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Meanwhile, Back At Home



While the Gong Show unfolding in the U.S. will likely continue to preoccupy a great many of us in the weeks, months and years to come, we would be remiss to ignore disquieting occurrences in our own country. Many of these occurrences are unfolding under the blinding glare of our prime minister's sunny smile; indeed, many of them are being orchestrated by Mr. Trudeau, under the not-so-subtle aegis of his neoliberal agenda.

One of these issues is the Infrastructure Bank Trudeau is establishing, one that seeks to meld public and private money to finance projects. The key question one must ask, of course, is what is in it for the institutional and consortia investors he is trying to attract. Kate Chucng, a Toronto Star reader, recently raised a very pertinent point.
So the federal government plans to start an “infrastructure bank.” But we already have one. It’s called the Bank of Canada, and it was set up for this very purpose.

The Bank of Canada exists to make low-interest loans to all levels of government. So why are they wanting to borrow at high interest rates from private investors? Could it be that the 1 per cent controls the government?
It is a question all of us should be asking.

In his column today, Paul Wells writes about a meeting the prime minister and nine of his ministers had on Monday in Toronto at the Shangri-La, where they were guests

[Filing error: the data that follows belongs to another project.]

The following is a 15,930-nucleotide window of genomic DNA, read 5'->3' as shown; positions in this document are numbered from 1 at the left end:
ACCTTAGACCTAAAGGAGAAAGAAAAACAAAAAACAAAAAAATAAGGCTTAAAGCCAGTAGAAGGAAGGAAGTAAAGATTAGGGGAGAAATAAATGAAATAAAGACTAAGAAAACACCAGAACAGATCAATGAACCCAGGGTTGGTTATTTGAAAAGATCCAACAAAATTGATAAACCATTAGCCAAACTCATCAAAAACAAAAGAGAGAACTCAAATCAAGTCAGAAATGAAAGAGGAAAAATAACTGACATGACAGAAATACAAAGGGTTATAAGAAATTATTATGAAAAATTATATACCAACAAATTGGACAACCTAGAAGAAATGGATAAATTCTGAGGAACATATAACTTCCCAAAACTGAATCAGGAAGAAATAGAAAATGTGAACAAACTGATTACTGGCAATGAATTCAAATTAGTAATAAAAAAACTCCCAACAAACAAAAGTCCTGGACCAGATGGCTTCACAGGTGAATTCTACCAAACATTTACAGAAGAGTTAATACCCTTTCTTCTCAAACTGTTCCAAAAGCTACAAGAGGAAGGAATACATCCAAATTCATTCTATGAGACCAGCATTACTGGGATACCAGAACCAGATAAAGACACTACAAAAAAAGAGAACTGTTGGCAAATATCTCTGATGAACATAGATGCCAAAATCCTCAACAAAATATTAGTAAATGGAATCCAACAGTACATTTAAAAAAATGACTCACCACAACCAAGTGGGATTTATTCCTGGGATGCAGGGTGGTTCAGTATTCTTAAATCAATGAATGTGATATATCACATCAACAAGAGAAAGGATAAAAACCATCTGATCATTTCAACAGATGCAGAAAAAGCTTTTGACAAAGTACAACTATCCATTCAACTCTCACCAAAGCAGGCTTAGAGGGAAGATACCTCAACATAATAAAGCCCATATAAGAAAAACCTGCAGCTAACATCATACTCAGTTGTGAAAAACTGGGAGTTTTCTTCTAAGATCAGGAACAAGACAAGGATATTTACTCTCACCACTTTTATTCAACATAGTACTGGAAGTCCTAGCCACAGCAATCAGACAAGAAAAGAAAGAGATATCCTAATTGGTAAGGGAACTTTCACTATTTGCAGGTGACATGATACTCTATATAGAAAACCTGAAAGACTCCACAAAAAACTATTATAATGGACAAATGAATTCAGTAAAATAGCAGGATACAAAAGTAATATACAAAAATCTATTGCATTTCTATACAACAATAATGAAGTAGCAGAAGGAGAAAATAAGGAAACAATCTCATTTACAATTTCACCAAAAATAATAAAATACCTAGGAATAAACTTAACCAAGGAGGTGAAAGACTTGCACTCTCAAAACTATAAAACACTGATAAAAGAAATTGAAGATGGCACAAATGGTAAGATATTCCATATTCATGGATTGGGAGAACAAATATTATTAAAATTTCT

of Larry Fink from New York’s humongous BlackRock investment firm, pitching Canada as an investment destination to some of the deepest pockets on the planet.

Around the table were all your favourite emissaries from global capital. The Hong Kong Monetary Authority, with $360 billion (U.S.) in assets. Norway’s Norges Bank, which may be the world’s largest sovereign wealth fund, though it’s hard to tell and the Norwegians hope to keep it that way. The Olayan Group from Saudi Arabia, with assets somewhere north of $100 billion. Singapore’s Temasek Holdings, closer to $200 billion. The Qatar Investment Authority. The Lansforsakringar, which is Swedish for “If you have to ask, you can’t afford it.”
Interestingly, for a government that promised openness and transparency,
the whole day happened behind closed doors and surrounded by heavy security.
This kind of secrecy and preferred access, so typical of the former Harper regime, should cause all of us concern:
The novelty of it all, and the long trains of zeros and commas following all these visitors around, has generated a very large amount of skepticism among the relatively few Canadians who’ve been following this project so far. How will the investors generate returns? Toll roads? Jacked-up hydro rates? What kind of bargain is it if Canadians pay for all this fancy new stuff through their daily out-of-pocket expenses, rather than through their taxes?

Nearby, at Nathan Phillips Square, the Ontario Public Service Employees Union was staging a protest of the whole business. “When people find out how much of their money private contractors are skimming off the top, they don’t want anything to do with it,” Smokey Thomas, the OPSEU president, said in a news release.
There is no philanthropy in business. Everything is done with an eye to the bottom line. This fact alone should give Canadians deep, deep cause for concern over the direction our 'new' government is taking us in.



This post first appeared on Politics And Its Discontents, please read the originial post: here

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Meanwhile, Back At Home

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